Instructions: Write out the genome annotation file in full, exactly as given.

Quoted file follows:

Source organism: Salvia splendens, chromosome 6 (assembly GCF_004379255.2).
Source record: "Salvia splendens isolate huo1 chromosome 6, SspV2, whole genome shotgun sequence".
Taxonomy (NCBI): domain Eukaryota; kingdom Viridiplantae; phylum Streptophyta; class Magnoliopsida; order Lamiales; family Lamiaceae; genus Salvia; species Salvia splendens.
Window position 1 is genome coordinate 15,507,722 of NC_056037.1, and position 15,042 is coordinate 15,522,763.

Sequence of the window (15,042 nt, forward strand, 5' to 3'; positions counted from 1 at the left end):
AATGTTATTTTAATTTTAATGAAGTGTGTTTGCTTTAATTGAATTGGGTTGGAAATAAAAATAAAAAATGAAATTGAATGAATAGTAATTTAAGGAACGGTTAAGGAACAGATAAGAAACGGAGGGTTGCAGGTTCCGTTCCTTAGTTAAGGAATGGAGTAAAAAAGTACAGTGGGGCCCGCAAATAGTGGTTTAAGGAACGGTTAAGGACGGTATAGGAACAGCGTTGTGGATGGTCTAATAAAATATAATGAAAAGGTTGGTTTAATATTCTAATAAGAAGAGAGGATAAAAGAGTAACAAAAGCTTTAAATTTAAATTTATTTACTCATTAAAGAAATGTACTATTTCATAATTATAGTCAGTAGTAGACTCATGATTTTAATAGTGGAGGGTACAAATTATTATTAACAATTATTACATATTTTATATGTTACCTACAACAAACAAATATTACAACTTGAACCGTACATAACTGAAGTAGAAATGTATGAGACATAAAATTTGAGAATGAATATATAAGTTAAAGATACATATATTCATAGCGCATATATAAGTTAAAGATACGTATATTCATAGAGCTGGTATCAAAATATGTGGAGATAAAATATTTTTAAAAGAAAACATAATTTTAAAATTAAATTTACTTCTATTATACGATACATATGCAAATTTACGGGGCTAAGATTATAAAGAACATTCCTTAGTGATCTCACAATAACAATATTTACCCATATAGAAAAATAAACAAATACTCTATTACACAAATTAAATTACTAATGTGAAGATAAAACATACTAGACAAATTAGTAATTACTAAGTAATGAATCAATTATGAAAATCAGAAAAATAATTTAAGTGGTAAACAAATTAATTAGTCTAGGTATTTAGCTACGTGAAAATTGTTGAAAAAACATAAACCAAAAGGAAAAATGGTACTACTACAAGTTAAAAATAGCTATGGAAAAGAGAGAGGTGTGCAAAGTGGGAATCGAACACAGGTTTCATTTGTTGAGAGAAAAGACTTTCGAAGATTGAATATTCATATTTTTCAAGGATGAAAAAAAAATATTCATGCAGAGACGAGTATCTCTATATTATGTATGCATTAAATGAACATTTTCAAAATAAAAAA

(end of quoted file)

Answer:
Source organism: Salvia splendens, chromosome 6 (assembly GCF_004379255.2).
Source record: "Salvia splendens isolate huo1 chromosome 6, SspV2, whole genome shotgun sequence".
Taxonomy (NCBI): domain Eukaryota; kingdom Viridiplantae; phylum Streptophyta; class Magnoliopsida; order Lamiales; family Lamiaceae; genus Salvia; species Salvia splendens.
Window position 1 is genome coordinate 15,507,722 of NC_056037.1, and position 15,042 is coordinate 15,522,763.

Sequence of the window (15,042 nt, forward strand, 5' to 3'; positions counted from 1 at the left end):
AATGTTATTTTAATTTTAATGAAGTGTGTTTGCTTTAATTGAATTGGGTTGGAAATAAAAATAAAAAATGAAATTGAATGAATAGTAATTTAAGGAACGGTTAAGGAACAGATAAGAAACGGAGGGTTGCAGGTTCCGTTCCTTAGTTAAGGAATGGAGTAAAAAAGTACAGTGGGGCCCGCAAATAGTGGTTTAAGGAACGGTTAAGGACGGTATAGGAACAGCGTTGTGGATGGTCTAATAAAATATAATGAAAAGGTTGGTTTAATATTCTAATAAGAAGAGAGGATAAAAGAGTAACAAAAGCTTTAAATTTAAATTTATTTACTCATTAAAGAAATGTACTATTTCATAATTATAGTCAGTAGTAGACTCATGATTTTAATAGTGGAGGGTACAAATTATTATTAACAATTATTACATATTTTATATGTTACCTACAACAAACAAATATTACAACTTGAACCGTACATAACTGAAGTAGAAATGTATGAGACATAAAATTTGAGAATGAATATATAAGTTAAAGATACATATATTCATAGCGCATATATAAGTTAAAGATACGTATATTCATAGAGCTGGTATCAAAATATGTGGAGATAAAATATTTTTAAAAGAAAACATAATTTTAAAATTAAATTTACTTCTATTATACGATACATATGCAAATTTACGGGGCTAAGATTATAAAGAACATTCCTTAGTGATCTCACAATAACAATATTTACCCATATAGAAAAATAAACAAATACTCTATTACACAAATTAAATTACTAATGTGAAGATAAAACATACTAGACAAATTAGTAATTACTAAGTAATGAATCAATTATGAAAATCAGAAAAATAATTTAAGTGGTAAACAAATTAATTAGTCTAGGTATTTAGCTACGTGAAAATTGTTGAAAAAACATAAACCAAAAGGAAAAATGGTACTACTACAAGTTAAAAATAGCTATGGAAAAGAGAGAGGTGTGCAAAGTGGGAATCGAACACAGGTTTCATTTGTTGAGAGAAAAGACTTTCGAAGATTGAATATTCATATTTTTCAAGGATGAAAAAAAAATATTCATGCAGAGACGAGTATCTCTATATTATGTATGCATTAAATGAACATTTTCAAAATAAAAAA